It came all the way to Macon from Carlsbad Caverns in New Mexico. The picture on the postcard was a view of some stalagmites and stalactites inside one of the largest caves in the world.
“Dear Sarah, Beverly and All,” Bill wrote. “I am enjoying the trip and safe so far. I slept all night at Snyder, Texas, at the Strayhorn Motel and feel rested. I sure wish you were with me. Today I went to Carlsbad Caverns. Love, Bill. P.S. I am sending you and Beverly a package from a souvenir store near here.”
He mailed it on a Monday. It got there on a Wednesday.
Bill was already home by the time it reached the mailbox.
After all, it had been 52 years and 61 days.
That’s right. The 5-cent postcard -- with a few bumps, bruises, blue-ink smears and a 3-cent stamp barely hanging on -- somehow reached its final destination.
The postmark was Nov. 10, 1958. It had been mailed from Whites City, N.M.
Oh, well. Better late than never.
A lot of things have changed, though.
Wilmer “Bill” Bragg Jr. was a 30-year-old Marine when he penned those words. He’s now an 82-year-old great-grandfather and needs a magnifying glass to read them.
The Braggs still live on the same property along Liberty Church Road. It has been in Sarah’s family since 1943.
But the postal address has changed three times. In 1958, Bill sent it to Route 3, which later became Route 7.
When ZIP codes were created in 1960, it was designated as 31206 and later switched to 31216. (The Braggs also are now considered part of Rural Route 18.)
This amazing mail run has plenty of questions begging for answers, like a bottle tossed at sea that washes ashore a half-century later.
Obviously, where has this postcard been all these years? Has it been in a cave, too? Did it slip behind a desk or fall between some cracks?
Or was it ... drum roll, please ... card-jacked?
Gosh, the stories it could tell if it only had a mouth instead of a postmark.
“This incident is extremely rare and, over the course of postal history, it is always a great moment when we are able to deliver the mail no matter what condition it is in,” said Nancy Ross, a spokeswoman for the U.S. Postal Service in the South Georgia District.
Ross contacted postal officials in Whites City on Thursday and was told they did not recall seeing the postcard there.
“With the large volume of mail we process, it is possible for a piece of mail to be trapped inside empty equipment or, in this case, sacks from that period of time,” Ross said.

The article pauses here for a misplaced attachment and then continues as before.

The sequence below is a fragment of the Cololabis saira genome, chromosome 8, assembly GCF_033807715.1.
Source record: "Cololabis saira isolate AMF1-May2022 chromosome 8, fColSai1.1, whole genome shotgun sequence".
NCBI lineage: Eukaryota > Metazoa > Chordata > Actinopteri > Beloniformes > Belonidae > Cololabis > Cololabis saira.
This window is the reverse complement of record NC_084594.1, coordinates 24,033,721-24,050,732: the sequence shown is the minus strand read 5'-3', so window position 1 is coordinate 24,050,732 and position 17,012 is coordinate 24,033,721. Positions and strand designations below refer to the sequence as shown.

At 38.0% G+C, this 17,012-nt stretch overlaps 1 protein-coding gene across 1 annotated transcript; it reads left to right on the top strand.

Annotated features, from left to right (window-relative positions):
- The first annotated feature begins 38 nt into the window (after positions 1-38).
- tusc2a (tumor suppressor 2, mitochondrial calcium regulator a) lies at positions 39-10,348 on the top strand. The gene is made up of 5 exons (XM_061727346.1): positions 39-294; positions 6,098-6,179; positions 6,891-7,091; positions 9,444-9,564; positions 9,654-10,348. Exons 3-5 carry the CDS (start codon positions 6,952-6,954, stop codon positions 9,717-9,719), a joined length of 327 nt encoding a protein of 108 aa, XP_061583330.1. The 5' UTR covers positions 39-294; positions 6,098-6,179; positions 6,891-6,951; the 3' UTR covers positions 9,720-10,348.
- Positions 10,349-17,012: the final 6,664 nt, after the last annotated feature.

“We regularly go through old equipment that we want to be sure is empty.
However, this postcard was not marked ‘found in supposedly empty equipment.’ It still could have been found there, and there is no way to verify that.”
Ross said the U.S. Postal Service, which delivered more than 170 billion pieces of mail last year, “sincerely apologizes” to the Braggs for the tardy delivery.
But it is proud to have belatedly lived up to its daily motto of “We deliver.”
It was also happy to honor the 3-cent stamp -- without the 25 cents postage due.
She said another amazing part of the story is what happened when the postcard arrived at the south Macon station on Rocky Creek Road.
The card was processed with a “delivery bar code sorter automation machine.”
“That machine is extremely advanced and contains millions of sortation plans, alternate delivery information, aliases and always tries to match the address information in some way to put in delivery sequence for the city and rural carriers,” Ross said. “Even though in 1958 the Braggs lived on Route 3 in Macon, the machine took that address and matched it with the current route and by the Bragg name on Rural Route 18. The machine put the postcard in with that carrier’s current mail and was ready for delivery -- after almost 53 years.”
Sarah and Bill will celebrate their 57th wedding anniversary in March. He spent four years in the Navy during the Korean War, then came home and attended the University of Georgia. He later worked in the kaolin industry in Wilkinson County.
He enlisted in the Marines in January 1954, just two months before he married.
He was stationed in California and had been home on leave in 1958 to see Sarah and their 2-year-old daughter, Beverly.
He was returning to California in his 1951 Ford when he stopped to visit the National Park at Carlsbad Caverns. It wasn’t that far off his route.
As a boy, he had always been fascinated with the New Mexico caverns he had read about in science and geography books.
Bill doesn’t remember if he mentioned to Sarah about the postcard from Carlsbad, so she never knew to acknowledge she had received it. Besides, it was routine for them to exchange several cards and letters each week when he was away at military bases.
The Braggs received three pieces of mail Wednesday afternoon in the black mailbox at the end of their side driveway.
Two letters were tax information from the Social Security Administration.
The other was a rather weary postcard.
“When I first looked at it, I thought to myself: ‘Who would be sending us a postcard from New Mexico?’ ” Bill said. “Then I thought I recognized my own handwriting.”
For anyone who has ever lost a card or letter in the mail, hope now springs eternal.